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EVERGREEN HOSPICE’S SUPPORTIVE CARE

Evergreen Hospice provides supportive care to people of all ages in Markham andWhitchurch-Stouffville who are dealing with a life-threatening illness.

I spoke recently with Jan Pearce, Executive Director of Evergreen Hospice and Sue Walsh, Supportive Care Coordinator for Evergreen to learn more about supportive care.

Question – What kind of supportive care does Evergreen Hospice offer for those clients dealing with a life-threatening illness?

Evergreen Hospice - The focus of Evergreen’s service is on providing support and/or palliative care to all clients and their families during diagnosis, treatment and on to the end of life. We arrange for Evergreen Hospice Client Volunteers to offer support to both client and family; we act as advocates for the client and provide assistance in navigating the maze of health care services and help with referrals to Community Care Access Centre (CCAC),long-term care facilities and other community services. The most important thing that we offer is a caring person who listens. The emphasis is always on the quality of life.

Question – What is the greatest challenge right now for Evergreen Hospice?

E.H. – Our greatest challenge is increasing community awareness of our services. It is a challenge to get our message to all the referring agencies (the discharge planners at the hospitals, the chemotherapy clinics, faith communities, CCAC, etc.) Providing information at the time of diagnosis would help us make connections earlier and provide more support. Often we get referrals too late for us to be of help to either the client or his or her family. Many times, of course, people who could greatly benefit from our services are not referred because of the lack of awareness of what we do.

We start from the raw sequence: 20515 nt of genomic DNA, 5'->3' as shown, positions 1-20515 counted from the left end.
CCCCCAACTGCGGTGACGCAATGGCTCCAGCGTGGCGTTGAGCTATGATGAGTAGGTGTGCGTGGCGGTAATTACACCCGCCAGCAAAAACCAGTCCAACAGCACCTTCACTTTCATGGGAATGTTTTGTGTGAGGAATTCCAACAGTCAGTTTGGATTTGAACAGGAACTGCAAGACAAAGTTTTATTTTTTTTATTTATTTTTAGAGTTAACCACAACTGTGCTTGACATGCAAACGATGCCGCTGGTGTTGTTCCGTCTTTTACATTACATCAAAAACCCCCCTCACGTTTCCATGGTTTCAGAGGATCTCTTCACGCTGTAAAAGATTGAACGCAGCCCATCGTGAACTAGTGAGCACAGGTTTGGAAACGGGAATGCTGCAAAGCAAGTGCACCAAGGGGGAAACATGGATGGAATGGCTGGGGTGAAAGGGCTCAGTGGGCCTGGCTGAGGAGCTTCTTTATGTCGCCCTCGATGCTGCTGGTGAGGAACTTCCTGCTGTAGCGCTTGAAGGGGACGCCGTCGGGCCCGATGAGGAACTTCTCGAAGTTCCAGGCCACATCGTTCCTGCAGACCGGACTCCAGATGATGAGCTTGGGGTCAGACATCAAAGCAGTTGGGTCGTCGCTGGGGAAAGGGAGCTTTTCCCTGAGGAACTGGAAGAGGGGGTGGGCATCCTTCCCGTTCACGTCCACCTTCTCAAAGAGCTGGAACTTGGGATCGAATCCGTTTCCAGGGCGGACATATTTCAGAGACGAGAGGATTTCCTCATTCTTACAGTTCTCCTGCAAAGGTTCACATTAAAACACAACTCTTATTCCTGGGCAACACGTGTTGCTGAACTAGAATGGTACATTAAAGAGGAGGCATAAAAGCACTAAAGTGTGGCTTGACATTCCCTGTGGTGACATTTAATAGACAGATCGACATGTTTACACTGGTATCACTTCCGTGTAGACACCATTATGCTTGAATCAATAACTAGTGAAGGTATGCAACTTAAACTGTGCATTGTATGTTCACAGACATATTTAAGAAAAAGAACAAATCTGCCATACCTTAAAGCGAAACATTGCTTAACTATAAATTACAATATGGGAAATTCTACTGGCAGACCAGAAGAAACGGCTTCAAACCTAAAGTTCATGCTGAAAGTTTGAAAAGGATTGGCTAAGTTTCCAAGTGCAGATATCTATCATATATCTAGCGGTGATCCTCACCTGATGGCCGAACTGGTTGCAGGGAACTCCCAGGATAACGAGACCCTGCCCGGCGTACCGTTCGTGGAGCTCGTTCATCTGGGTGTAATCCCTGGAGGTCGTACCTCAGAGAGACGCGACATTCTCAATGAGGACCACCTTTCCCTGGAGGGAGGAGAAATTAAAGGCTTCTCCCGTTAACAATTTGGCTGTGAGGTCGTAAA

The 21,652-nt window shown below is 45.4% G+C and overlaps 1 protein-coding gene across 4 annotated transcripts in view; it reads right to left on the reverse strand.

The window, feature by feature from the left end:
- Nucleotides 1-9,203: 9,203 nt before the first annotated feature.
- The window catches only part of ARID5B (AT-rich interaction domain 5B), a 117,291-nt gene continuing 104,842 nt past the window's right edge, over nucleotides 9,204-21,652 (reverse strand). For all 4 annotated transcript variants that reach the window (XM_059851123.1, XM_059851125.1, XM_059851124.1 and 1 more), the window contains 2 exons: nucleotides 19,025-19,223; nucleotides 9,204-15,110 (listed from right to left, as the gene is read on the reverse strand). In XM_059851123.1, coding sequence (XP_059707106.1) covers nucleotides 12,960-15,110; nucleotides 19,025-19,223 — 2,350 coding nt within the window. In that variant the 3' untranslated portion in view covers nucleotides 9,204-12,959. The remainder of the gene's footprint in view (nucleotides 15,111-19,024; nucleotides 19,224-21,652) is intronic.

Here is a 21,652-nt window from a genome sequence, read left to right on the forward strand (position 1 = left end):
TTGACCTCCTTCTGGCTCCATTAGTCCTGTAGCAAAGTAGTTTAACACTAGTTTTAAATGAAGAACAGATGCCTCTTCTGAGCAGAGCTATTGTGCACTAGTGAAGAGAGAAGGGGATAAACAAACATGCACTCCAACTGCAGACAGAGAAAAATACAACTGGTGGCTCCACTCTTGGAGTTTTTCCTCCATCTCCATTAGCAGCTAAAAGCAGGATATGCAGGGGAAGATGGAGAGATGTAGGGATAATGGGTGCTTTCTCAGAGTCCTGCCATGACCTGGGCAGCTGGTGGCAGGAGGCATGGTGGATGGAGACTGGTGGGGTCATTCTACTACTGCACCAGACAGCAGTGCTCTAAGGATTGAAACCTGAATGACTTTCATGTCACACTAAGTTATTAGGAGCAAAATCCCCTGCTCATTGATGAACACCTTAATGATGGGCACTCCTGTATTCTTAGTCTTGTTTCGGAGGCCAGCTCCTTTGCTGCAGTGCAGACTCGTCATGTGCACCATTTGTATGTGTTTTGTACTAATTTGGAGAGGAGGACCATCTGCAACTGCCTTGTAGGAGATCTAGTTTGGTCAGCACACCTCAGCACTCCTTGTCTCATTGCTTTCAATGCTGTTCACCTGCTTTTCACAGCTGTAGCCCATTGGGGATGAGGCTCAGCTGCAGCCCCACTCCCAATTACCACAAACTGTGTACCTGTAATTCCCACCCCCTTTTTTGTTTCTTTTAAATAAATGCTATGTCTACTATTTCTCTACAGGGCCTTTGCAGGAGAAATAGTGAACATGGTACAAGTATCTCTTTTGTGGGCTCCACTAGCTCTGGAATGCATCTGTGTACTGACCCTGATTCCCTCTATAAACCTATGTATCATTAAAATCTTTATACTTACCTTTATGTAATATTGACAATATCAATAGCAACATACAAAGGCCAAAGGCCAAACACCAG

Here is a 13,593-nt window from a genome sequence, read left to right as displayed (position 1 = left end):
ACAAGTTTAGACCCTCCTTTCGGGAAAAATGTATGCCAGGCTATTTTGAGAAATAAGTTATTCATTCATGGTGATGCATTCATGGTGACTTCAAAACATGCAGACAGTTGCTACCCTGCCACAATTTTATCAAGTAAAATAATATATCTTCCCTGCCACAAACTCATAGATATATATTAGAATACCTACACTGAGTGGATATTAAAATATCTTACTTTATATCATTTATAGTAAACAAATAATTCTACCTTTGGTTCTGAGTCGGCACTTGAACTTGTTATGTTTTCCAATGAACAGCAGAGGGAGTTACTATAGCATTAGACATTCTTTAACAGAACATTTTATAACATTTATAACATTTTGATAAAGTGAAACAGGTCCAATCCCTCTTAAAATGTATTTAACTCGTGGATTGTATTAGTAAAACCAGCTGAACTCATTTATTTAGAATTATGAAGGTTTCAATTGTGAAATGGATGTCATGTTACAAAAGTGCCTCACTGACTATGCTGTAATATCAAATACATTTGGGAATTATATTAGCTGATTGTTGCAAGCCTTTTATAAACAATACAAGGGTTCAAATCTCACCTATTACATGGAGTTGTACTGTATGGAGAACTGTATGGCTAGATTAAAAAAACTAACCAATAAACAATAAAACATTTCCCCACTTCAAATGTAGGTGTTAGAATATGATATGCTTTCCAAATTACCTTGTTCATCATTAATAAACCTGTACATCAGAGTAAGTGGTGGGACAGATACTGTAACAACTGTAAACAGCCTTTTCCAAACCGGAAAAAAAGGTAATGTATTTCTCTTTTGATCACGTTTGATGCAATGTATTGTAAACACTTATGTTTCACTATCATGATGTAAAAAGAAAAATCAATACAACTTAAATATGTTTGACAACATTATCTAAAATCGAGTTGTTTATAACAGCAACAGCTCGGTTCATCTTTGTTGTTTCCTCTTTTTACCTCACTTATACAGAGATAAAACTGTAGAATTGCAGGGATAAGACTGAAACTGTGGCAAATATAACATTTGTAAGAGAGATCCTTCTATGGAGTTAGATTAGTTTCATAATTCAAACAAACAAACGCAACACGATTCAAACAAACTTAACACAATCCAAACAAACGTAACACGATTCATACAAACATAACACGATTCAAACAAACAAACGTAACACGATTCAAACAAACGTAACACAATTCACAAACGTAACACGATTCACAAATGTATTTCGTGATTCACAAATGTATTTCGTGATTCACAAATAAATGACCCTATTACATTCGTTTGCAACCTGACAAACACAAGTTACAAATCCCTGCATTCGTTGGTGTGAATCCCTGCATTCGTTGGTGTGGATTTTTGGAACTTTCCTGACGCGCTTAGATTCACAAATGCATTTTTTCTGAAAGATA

Question – Who might specifically be a client?

E.H. – We have clients who are dealing with cancer, with chemotherapy treatments, who have ALS, who are in late stages of MS, HIV/AIDS, cardiovascular disease and/or kidney disease. Our clients represent the diverse nature of the Markham community.

Question – How does a person become a client of Evergreen Hospice?

E.H. – Individuals and families may refer themselves. Discharge planners at hospitals, the CCAC, doctors, friends, volunteers, faith communities, etc, also make referrals.